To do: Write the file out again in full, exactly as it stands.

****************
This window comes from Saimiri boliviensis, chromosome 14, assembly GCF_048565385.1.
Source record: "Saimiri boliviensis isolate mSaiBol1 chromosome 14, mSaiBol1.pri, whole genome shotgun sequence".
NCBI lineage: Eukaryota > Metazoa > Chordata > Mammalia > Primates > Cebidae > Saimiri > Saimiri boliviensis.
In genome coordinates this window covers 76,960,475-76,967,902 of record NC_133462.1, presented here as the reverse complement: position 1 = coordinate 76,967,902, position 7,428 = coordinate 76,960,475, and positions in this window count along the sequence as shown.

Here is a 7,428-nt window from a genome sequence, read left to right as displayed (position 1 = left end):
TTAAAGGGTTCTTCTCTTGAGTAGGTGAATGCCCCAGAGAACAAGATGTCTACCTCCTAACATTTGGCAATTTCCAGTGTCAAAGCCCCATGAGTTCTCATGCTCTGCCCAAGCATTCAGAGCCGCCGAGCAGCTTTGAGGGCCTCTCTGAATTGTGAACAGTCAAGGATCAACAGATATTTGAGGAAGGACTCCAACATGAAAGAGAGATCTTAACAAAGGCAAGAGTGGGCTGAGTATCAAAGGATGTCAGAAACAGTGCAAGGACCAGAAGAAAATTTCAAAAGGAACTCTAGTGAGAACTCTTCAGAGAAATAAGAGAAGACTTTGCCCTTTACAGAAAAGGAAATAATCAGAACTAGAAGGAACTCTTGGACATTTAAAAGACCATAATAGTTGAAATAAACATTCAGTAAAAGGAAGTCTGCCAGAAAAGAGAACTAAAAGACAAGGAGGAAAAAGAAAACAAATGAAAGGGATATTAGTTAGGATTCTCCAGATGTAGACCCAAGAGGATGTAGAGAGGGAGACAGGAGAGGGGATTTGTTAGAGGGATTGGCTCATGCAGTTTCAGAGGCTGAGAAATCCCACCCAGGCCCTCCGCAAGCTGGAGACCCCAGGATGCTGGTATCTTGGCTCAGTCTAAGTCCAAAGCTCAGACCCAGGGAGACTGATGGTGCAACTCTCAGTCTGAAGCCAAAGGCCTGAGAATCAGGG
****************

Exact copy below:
This window comes from Saimiri boliviensis, chromosome 14, assembly GCF_048565385.1.
Source record: "Saimiri boliviensis isolate mSaiBol1 chromosome 14, mSaiBol1.pri, whole genome shotgun sequence".
NCBI lineage: Eukaryota > Metazoa > Chordata > Mammalia > Primates > Cebidae > Saimiri > Saimiri boliviensis.
In genome coordinates this window covers 76,960,475-76,967,902 of record NC_133462.1, presented here as the reverse complement: position 1 = coordinate 76,967,902, position 7,428 = coordinate 76,960,475, and positions in this window count along the sequence as shown.

Here is a 7,428-nt window from a genome sequence, read left to right as displayed (position 1 = left end):
TTAAAGGGTTCTTCTCTTGAGTAGGTGAATGCCCCAGAGAACAAGATGTCTACCTCCTAACATTTGGCAATTTCCAGTGTCAAAGCCCCATGAGTTCTCATGCTCTGCCCAAGCATTCAGAGCCGCCGAGCAGCTTTGAGGGCCTCTCTGAATTGTGAACAGTCAAGGATCAACAGATATTTGAGGAAGGACTCCAACATGAAAGAGAGATCTTAACAAAGGCAAGAGTGGGCTGAGTATCAAAGGATGTCAGAAACAGTGCAAGGACCAGAAGAAAATTTCAAAAGGAACTCTAGTGAGAACTCTTCAGAGAAATAAGAGAAGACTTTGCCCTTTACAGAAAAGGAAATAATCAGAACTAGAAGGAACTCTTGGACATTTAAAAGACCATAATAGTTGAAATAAACATTCAGTAAAAGGAAGTCTGCCAGAAAAGAGAACTAAAAGACAAGGAGGAAAAAGAAAACAAATGAAAGGGATATTAGTTAGGATTCTCCAGATGTAGACCCAAGAGGATGTAGAGAGGGAGACAGGAGAGGGGATTTGTTAGAGGGATTGGCTCATGCAGTTTCAGAGGCTGAGAAATCCCACCCAGGCCCTCCGCAAGCTGGAGACCCCAGGATGCTGGTATCTTGGCTCAGTCTAAGTCCAAAGCTCAGACCCAGGGAGACTGATGGTGCAACTCTCAGTCTGAAGCCAAAGGCCTGAGAATCAGGG